GOOD
Now you can watch the Earth’s evolution thanks to this interactive site

Image courtesy of GPlates.org

If you want to see the Earth move, check out GPlates.org—the new and massively detailed suite of virtual globes and interactive maps that visualize how Earth and its continents evolved geologically. Developed by an international team led by University of Sydney researchers, the site offers interactive exploration of supercontinents, including the breakup and dispersal of Pangaea—the supercontinent from which our current topography developed over the last 200 million years.


GPlates offers plate-tectonic reconstructions—calculations of the probable positions, orientations, and motions of tectonic plates through time. There are 3D visualizations and topography maps that help viewers better understand the fault lines and shelves that lay beneath the surface.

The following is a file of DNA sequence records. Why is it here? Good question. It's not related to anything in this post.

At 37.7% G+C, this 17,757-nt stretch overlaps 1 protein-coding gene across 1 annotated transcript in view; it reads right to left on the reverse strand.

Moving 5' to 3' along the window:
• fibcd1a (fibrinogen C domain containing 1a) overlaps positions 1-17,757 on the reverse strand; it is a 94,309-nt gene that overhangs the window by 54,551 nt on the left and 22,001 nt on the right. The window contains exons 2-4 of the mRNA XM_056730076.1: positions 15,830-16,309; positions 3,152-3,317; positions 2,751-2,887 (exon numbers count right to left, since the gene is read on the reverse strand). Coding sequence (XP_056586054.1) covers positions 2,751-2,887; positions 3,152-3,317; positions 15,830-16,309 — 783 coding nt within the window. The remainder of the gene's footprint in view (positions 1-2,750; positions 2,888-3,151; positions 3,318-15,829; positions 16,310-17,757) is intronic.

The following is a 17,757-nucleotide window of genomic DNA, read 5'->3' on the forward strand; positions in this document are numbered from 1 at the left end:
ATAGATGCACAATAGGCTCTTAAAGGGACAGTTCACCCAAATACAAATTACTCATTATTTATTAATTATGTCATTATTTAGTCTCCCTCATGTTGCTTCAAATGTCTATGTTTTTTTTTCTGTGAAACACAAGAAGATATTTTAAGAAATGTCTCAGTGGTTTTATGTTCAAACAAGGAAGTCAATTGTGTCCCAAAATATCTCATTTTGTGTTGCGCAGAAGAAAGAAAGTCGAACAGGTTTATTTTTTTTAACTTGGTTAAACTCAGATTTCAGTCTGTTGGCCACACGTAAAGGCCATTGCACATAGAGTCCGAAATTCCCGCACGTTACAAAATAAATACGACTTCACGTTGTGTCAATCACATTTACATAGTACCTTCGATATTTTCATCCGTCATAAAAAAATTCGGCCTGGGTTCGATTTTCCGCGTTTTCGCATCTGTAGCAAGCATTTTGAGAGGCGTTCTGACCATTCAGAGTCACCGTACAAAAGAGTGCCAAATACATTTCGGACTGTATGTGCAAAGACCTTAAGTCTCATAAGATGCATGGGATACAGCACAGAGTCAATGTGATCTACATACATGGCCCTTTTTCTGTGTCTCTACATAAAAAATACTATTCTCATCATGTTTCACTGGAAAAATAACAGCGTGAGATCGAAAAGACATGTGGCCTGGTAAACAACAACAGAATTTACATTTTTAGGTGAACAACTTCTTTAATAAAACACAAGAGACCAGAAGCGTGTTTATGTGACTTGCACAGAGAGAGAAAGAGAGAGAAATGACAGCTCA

Particularly fascinating is the “SRTM15" topographic map, which allows you to explore Earth's mountains and valleys and the varied terrain under our oceans.

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